Dressing Your Hair January 15, 2009
As the winter blankets everything in cold and darkness I am adorning myself with feathers. Feathered earrings are my current favorite and I am now jumping on the feathered head band wagon (a little late I admit).
I am sure that you have seen these headbands. They made their debut over the summer. It often takes me a little longer to imagine certain trends on myself. I think that these picks would accent a simple up-do, bun, or pulled back hair style. While they can be used to add color to your outfit on a night out, feathered head bands are are great way to add flair to a causal outfit.
Politically Unacceptable Hair January 8, 2009
Many of my girl friends who are thinking about transitioning to their natural hair have said that it would take too much to manage their natural hair. I understand where this statement comes from. Many of us have simply never learned how to care for our natural hair as it has been labeled by many as tough or unmanageable and tamed and hidden with a variety of hair care products. To get us started on loving and caring for our hair I would like to share some advice from http://www.treasuredlocks.com
Hair care basics
- Either section the hair and plait it, tie it back or wrap it up using a scarf before going to bed, this will reduce the number of tangles you have to comb out the next morning, reducing the chances of breaking your hair.
- Sleep with a satin scarf or sleep cap on your head or with a satin pillow case. This helps avoid split ends caused by the rubbing of your hair against a “rough” cotton pillow case. It also avoids moisture being wicked out of your hair into your cotton pillow case.
- Wash your hair no more often than every week to week and a half. More than that can dry it out.
- Comb your hair out while you’re conditioning it to remove the tangles while it’s wet and relatively slick.
- Oil your scalp on a regular basis with a good natural oil like shea butter. A daily moisturizer is not a bad idea. I will suggest some great daily moisturizers in an upcoming post.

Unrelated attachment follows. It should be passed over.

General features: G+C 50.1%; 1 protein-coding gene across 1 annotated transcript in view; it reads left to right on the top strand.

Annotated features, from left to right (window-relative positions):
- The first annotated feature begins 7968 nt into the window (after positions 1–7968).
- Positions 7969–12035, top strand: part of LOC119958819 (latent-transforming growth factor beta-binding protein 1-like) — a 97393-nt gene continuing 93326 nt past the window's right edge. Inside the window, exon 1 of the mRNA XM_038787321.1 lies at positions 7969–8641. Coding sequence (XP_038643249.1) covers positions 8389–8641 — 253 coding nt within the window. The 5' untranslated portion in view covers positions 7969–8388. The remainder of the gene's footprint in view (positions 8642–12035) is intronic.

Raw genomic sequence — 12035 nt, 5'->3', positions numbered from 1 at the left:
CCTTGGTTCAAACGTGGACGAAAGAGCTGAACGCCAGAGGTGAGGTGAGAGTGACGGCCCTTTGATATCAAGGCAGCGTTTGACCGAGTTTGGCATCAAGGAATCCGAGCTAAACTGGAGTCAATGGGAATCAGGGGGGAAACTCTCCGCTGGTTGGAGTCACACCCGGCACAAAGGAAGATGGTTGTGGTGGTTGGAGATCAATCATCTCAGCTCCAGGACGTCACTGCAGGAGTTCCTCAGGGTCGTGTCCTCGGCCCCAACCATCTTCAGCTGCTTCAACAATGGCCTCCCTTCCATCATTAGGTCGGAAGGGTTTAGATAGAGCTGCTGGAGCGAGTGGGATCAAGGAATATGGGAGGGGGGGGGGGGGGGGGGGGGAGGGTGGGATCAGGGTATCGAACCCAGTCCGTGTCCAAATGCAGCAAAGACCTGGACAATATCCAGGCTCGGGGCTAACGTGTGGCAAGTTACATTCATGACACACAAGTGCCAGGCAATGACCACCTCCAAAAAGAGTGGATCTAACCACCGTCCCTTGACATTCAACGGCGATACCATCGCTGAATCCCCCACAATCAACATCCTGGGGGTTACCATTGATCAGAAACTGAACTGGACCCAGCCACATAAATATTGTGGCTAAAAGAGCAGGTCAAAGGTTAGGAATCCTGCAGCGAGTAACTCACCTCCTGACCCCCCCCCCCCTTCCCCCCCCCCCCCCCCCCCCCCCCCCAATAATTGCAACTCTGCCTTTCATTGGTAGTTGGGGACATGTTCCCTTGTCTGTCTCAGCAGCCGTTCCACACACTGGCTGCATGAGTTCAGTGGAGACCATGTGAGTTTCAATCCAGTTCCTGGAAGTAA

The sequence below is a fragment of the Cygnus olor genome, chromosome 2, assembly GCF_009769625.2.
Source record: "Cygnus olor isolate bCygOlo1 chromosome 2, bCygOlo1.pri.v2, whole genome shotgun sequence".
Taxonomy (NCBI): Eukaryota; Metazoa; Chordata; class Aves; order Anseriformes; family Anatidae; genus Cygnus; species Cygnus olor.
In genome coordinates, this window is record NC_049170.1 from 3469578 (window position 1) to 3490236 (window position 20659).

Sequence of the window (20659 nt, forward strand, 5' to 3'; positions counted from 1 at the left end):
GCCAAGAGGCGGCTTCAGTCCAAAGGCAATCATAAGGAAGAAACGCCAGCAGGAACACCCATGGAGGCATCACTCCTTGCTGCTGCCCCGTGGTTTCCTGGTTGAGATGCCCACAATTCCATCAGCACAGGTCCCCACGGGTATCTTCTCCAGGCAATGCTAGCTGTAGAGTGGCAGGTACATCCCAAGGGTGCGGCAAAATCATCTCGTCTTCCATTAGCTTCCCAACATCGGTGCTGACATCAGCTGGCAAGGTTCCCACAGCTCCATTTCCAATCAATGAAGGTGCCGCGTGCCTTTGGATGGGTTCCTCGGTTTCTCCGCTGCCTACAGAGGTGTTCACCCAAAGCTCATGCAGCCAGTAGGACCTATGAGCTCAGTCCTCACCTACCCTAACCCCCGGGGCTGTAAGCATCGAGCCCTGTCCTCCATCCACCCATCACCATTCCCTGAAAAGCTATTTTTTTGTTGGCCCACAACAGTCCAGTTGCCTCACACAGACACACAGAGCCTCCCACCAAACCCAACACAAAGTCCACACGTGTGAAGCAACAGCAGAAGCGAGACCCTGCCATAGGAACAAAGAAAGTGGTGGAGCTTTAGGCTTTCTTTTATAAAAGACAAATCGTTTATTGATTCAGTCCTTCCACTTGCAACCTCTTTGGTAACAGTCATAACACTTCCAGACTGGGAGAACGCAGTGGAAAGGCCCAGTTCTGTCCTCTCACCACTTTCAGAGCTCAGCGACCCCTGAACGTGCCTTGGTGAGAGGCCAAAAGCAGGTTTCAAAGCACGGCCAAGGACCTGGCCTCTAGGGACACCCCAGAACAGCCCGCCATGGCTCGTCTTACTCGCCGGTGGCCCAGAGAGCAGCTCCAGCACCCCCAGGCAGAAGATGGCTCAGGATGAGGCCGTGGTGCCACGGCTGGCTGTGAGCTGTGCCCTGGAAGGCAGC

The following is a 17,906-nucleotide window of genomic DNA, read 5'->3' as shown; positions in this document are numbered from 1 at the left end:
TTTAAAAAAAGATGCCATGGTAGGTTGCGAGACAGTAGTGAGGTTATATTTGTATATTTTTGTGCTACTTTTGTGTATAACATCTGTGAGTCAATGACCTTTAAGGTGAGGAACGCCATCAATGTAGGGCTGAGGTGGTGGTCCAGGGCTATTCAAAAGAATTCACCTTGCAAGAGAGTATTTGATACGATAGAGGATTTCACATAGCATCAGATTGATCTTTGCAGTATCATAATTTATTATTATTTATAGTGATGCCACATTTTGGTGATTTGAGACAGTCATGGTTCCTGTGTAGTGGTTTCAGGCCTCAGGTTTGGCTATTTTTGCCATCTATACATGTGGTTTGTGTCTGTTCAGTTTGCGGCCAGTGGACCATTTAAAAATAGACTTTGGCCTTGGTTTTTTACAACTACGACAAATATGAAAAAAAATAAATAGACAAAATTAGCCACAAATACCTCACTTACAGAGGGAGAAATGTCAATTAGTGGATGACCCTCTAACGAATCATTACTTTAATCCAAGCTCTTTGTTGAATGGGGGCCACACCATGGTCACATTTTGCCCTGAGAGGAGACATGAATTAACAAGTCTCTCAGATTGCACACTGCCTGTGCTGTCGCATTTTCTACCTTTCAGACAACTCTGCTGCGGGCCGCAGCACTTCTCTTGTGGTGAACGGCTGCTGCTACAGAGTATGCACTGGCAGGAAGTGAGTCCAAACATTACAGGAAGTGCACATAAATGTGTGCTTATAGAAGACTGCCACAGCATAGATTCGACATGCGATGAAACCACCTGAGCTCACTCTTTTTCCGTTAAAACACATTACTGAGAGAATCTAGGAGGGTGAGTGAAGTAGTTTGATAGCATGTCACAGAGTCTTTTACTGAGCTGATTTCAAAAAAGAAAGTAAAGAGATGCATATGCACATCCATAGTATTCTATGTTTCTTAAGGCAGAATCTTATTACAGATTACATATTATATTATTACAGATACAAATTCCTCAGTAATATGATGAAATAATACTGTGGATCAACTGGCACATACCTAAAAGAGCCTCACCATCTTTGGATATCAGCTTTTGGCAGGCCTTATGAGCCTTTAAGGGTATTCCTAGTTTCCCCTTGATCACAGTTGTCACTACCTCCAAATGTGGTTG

- Do a deep conditioner or hot oil treatment once a month.
- Massage your scalp on a regular basis to promote circulation and oil production.
- Avoid overuse of products with mineral oil or petroleum. They tend to block the pores and are not readily absorbed. If your mother used Vaseline® on your hair, stop.
- If you exercise and sweat, rinse the salt out of your hair even if you don’t wash it. Condition it afterward with a daily leave-in conditioner.
- Always use a leave-in conditioner after washing your hair.
- Put as little heat as possible on your hair. Heat, especially combined with perms is very damaging to hair.
- Avoid alcohol based products unless you have a need for a water-free shampoo to cleanse your scalp (for example while you’re waiting for your locks to lock).
- Remember that water (moisture) is your friend and get plenty- inside and out. If you used to press your hair or blow it out and learned to fear water on your hair because it would draw up, you need to get over this. Spritzing a little water on your hair every day is a good idea. Get a spray bottle and just spray it just a little.
- Eat a proper diet. Vitamins and protein are essential for proper hair growth.
- Find a style that works with your natural hair type and growth pattern. The less you work against your hair, the less stressed it will be.